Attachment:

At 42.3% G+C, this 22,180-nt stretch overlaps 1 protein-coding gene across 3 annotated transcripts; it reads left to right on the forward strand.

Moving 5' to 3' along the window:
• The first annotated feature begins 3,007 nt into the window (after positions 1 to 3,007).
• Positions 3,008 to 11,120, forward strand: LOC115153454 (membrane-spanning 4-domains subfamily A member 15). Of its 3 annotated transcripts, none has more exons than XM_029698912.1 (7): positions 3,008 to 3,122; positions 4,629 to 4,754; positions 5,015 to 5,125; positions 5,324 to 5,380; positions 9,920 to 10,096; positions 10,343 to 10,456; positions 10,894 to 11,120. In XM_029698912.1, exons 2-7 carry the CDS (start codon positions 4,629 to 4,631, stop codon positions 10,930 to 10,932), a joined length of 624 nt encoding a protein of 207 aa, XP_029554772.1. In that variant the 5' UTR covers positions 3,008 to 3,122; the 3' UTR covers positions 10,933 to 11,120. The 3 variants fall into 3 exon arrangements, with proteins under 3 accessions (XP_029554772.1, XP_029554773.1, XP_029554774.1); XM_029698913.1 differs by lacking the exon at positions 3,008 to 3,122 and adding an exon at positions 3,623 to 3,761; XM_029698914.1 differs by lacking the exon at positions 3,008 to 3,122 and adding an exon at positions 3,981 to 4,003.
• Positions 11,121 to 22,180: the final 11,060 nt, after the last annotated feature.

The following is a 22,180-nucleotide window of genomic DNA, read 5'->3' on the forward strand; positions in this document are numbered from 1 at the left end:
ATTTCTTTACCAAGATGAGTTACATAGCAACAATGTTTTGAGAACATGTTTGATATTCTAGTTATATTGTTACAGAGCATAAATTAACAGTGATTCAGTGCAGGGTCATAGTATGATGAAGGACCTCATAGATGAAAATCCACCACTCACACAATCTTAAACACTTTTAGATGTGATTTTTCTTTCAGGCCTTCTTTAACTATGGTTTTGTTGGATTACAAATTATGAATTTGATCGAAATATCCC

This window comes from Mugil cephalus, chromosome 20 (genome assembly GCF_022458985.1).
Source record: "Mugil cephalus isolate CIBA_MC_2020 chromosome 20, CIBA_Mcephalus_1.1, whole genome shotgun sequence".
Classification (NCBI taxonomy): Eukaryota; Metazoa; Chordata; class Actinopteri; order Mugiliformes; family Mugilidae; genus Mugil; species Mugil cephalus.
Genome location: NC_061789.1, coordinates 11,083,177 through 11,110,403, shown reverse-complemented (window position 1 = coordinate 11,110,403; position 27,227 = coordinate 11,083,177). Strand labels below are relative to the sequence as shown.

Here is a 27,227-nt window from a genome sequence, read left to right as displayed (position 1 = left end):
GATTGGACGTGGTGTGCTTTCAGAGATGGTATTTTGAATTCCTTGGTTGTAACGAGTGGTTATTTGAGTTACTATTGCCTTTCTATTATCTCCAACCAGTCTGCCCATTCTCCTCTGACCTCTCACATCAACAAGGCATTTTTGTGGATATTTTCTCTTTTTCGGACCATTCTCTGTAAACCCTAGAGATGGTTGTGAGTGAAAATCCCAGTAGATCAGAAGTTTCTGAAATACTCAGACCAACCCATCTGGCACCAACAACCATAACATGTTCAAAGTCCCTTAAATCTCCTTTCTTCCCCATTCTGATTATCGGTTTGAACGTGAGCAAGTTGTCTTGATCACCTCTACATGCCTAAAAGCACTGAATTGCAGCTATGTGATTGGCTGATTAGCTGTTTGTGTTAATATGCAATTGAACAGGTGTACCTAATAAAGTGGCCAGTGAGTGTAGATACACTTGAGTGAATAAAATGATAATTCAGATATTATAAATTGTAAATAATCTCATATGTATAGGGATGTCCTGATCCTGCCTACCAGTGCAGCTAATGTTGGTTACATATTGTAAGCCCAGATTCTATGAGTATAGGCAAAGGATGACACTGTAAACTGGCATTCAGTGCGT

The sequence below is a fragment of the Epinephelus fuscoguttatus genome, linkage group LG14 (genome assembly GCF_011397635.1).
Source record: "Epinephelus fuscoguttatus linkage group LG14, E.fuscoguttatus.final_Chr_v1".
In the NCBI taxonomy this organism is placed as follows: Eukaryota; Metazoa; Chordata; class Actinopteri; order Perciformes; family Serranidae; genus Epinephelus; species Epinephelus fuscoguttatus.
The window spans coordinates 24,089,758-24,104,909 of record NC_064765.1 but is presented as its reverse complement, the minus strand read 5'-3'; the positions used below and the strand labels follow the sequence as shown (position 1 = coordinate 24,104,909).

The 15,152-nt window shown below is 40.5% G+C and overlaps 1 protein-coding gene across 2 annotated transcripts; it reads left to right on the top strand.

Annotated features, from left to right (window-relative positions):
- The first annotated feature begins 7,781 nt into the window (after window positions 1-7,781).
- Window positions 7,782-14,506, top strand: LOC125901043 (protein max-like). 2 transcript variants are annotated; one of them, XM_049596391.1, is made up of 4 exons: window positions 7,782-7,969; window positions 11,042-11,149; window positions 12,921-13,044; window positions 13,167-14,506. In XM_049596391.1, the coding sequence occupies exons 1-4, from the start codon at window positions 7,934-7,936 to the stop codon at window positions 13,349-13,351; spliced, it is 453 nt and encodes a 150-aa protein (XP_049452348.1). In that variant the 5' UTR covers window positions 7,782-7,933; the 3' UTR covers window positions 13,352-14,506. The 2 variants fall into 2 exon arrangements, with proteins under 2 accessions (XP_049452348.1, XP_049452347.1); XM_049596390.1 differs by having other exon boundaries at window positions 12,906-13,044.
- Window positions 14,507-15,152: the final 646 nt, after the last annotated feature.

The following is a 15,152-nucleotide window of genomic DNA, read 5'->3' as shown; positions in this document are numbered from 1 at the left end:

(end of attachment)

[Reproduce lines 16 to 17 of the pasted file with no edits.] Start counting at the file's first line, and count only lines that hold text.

In the NCBI taxonomy this organism is placed as follows: Eukaryota; Metazoa; Chordata; class Actinopteri; order Perciformes; family Serranidae; genus Epinephelus; species Epinephelus fuscoguttatus.
The window spans coordinates 24,089,758-24,104,909 of record NC_064765.1 but is presented as its reverse complement, the minus strand read 5'-3'; the positions used below and the strand labels follow the sequence as shown (position 1 = coordinate 24,104,909).